One complainant makes a big noise

The Greerton Community Hall – it has become a fossil, a place for passive play.

One serial noise complainant has single-handedly compromised the future of the Greerton Hall as a community events centre.

The hall in Cameron Road is the pulse of Greerton – a community venue for weddings, funerals, cultural events, fitness classes, concerts, shows, festivals and workshops.

But all that is threatened after the Tauranga City Council issued several user groups with excessive noise notices – be quiet or get out notices – after 82 complaints from just one neighbour in a residential cul-de-sac behind the hall. Several users have already been forced from the hall – a couple of Zumba classes, a church group and others.

“It’s sad, the community hall is an icon and an important building in Greerton,” says Gary Dawson, CEO of Bay Venues which runs the Greerton Hall. “Now we have to turn our minds to thinking about the building’s future. And I don’t know the answer to that.”

What do you do with a valuable community facility that can’t be used by the community for community activities? “Good question,” says Gary. “Perhaps we just use it for passive activity, and that means utilisation will go down.” And if that happens, decisions will have to be made whether it’s a viable facility.

User groups suggest anything louder than people chatting won’t be permitted at Greerton Hall. Gary Dawson says that’s an exaggeration.

‘Teejay’ Hemara of Tauranga Zumba has gone from the hall and gone from the suburb. “This is not a hobby, this is my fulltime job, it’s my bread and butter, it pays my mortgage, it’s a worry.”

Tauranga Zumba has been using Greerton Hall for ten years. About 50 loyal locals attended classes every Tuesday night. “It’s more than a fitness class,” says Teejay. “There’s a family feel and it’s very unfortunate for them.”

The problem is noise and dates back to September 8, 2017, when a neighbour, apparently new in the street and right behind the Greerton Hall first complained about excessive noise levels. There have since been 82 complaints, all of them filed by the same complainant.

 “Surely if you move in beside a community hall hosting community activities, you can expect a level of noise,” says Teejay. “That’s what’s frustrating, we have all been arguing those points.” And it seems it doesn’t matter whether there is one complainant or 100, the complainant can still demand protection of the law.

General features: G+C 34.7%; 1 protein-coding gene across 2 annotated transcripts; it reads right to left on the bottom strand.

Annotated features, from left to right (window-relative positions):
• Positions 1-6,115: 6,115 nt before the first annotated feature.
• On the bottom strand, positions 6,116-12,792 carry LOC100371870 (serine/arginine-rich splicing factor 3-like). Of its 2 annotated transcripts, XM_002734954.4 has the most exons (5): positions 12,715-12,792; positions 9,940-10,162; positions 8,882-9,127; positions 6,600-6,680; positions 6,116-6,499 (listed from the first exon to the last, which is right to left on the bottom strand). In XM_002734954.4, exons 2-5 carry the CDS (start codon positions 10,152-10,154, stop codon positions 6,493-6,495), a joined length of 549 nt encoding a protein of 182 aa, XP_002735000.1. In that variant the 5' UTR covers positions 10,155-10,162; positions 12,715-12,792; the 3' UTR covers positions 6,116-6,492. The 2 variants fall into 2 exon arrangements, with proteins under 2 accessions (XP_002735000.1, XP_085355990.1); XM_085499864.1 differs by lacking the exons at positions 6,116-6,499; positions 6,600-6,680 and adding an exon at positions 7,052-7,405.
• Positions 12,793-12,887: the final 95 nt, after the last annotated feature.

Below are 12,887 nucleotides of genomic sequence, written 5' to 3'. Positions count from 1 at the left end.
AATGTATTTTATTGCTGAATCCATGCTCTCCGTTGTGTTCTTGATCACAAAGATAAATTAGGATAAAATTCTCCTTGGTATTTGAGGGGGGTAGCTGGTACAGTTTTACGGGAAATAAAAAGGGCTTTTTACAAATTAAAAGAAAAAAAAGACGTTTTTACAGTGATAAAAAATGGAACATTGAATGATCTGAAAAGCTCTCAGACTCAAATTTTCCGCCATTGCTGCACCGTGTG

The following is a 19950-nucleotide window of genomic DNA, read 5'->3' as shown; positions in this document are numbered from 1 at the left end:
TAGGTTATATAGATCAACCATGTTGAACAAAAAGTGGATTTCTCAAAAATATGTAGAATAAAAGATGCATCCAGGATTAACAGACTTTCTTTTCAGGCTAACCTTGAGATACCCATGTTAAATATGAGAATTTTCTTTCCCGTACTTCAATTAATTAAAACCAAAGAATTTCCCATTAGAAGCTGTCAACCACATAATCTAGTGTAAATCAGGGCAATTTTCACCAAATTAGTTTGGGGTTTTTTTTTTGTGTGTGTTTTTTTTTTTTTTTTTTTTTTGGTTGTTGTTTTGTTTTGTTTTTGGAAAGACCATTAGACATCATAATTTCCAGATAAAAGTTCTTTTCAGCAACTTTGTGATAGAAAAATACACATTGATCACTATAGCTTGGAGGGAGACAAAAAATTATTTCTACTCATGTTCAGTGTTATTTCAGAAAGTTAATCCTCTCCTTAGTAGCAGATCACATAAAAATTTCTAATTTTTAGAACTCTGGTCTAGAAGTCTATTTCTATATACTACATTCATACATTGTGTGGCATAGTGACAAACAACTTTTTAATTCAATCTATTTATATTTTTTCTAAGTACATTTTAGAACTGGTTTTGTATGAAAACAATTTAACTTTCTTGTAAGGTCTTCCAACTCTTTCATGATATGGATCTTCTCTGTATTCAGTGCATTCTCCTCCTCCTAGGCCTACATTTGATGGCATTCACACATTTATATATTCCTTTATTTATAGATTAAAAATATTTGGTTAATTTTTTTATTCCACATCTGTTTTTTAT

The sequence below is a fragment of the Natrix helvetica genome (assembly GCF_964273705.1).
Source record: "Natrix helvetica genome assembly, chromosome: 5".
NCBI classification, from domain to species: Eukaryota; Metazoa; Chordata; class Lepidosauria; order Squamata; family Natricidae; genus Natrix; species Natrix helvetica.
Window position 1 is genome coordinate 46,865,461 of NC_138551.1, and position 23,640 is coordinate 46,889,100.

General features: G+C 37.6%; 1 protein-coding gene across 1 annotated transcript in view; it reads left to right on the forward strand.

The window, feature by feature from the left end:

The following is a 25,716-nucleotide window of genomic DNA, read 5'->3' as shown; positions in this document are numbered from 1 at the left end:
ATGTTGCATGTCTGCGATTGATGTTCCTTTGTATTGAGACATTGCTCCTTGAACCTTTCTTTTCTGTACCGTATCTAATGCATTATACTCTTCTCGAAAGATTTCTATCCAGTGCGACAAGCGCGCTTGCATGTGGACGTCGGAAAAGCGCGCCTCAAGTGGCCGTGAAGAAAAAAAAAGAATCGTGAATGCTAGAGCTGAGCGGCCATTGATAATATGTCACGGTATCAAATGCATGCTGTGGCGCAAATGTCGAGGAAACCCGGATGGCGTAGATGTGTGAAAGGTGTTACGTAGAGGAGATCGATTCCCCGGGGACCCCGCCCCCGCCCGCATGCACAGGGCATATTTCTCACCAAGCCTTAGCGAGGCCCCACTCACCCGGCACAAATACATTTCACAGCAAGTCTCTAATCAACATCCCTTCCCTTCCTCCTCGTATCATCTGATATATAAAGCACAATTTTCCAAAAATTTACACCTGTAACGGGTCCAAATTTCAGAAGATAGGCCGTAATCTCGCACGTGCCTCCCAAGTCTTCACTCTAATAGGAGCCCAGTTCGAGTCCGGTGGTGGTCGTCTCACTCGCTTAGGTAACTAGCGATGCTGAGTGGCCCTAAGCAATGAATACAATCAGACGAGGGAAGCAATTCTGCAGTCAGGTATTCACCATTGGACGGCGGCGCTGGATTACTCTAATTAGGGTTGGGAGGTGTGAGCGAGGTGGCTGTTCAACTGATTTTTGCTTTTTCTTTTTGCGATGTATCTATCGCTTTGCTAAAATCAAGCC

“The Tauranga City Council has a responsibility to enforce the City Plan and Resource Management Act defined noise limits,” says the TCC’s Gareth Wallis. “If a member of the public feels those limits have been exceeded and complains, we are obligated to investigate it.”

And in some cases those limits have been exceeded because user groups have been issued with excessive noise notices. “And in order for us to comply with the city rules and RMA, we can no longer have groups in there that use loud, amplified music, because we are breaking the rules,” says Bay Venues’ Gary Dawson.

“We have tried to get groups to keep the noise down. That’s why notices were issued.”

Another Zumba operator using Greerton Hall preferred not to be named, fearing the impact on her business. She was yellow carded, then red carded for two noise control complaints. They kicked her out.

Effective immediately.

“I had been told to turn the bass and volume down and turn the speakers towards the road. It means my Zumba classes feel flat and blah! We need loud music for energy.”

And after deciding to look for a new venue, she thought: “stuff it, I’m turning the music up”. She did and noise control was there with a written warning. Next day there was an email saying she couldn’t use the hall again.

Gary Dawson says he’s stuck between a rock and a hard place. “While we would like to encourage as many as possible community groups to use the hall, we have to comply with the rules.” The resident was within their rights to complain and some of those complaints were upheld.

The Weekend Sun dropped by Hayes Avenue, directly behind the Greerton Hall. No-one could, or would, point to the disgruntled noise complainant. But one long time elderly resident said while some hall noise could be a nuisance “it was certainly nothing to complain about.” And, in fact, he quite enjoyed the church music.

Teejay Hamara says one person’s noise problem may not be a problem for others.

“It’s a bit of a grey area and we are working on that. We sat outside the hall a few times listening to the music. And the traffic on Cameron Road and a lawn mower were louder than anything.” Bay Venues has offered TeeJay Merivale Action Centre for his Zumba classes until the New Year.

“My class is very loyal and will have hated to lose the class altogether. So I trust they will follow us down the road to Merivale.”

Gary Dawson says the hall is loved by a lot of people. “But because of the noise restrictions, we are limited as to who we can have in there. Those are the rules we have to work by.”

They could ask the Tauranga City Council to spend $700,000 to mitigate the noise leaking from the Greerton Community Hall. “But there are no guarantees. Whichever way we go, it’s difficult,” says Gary.

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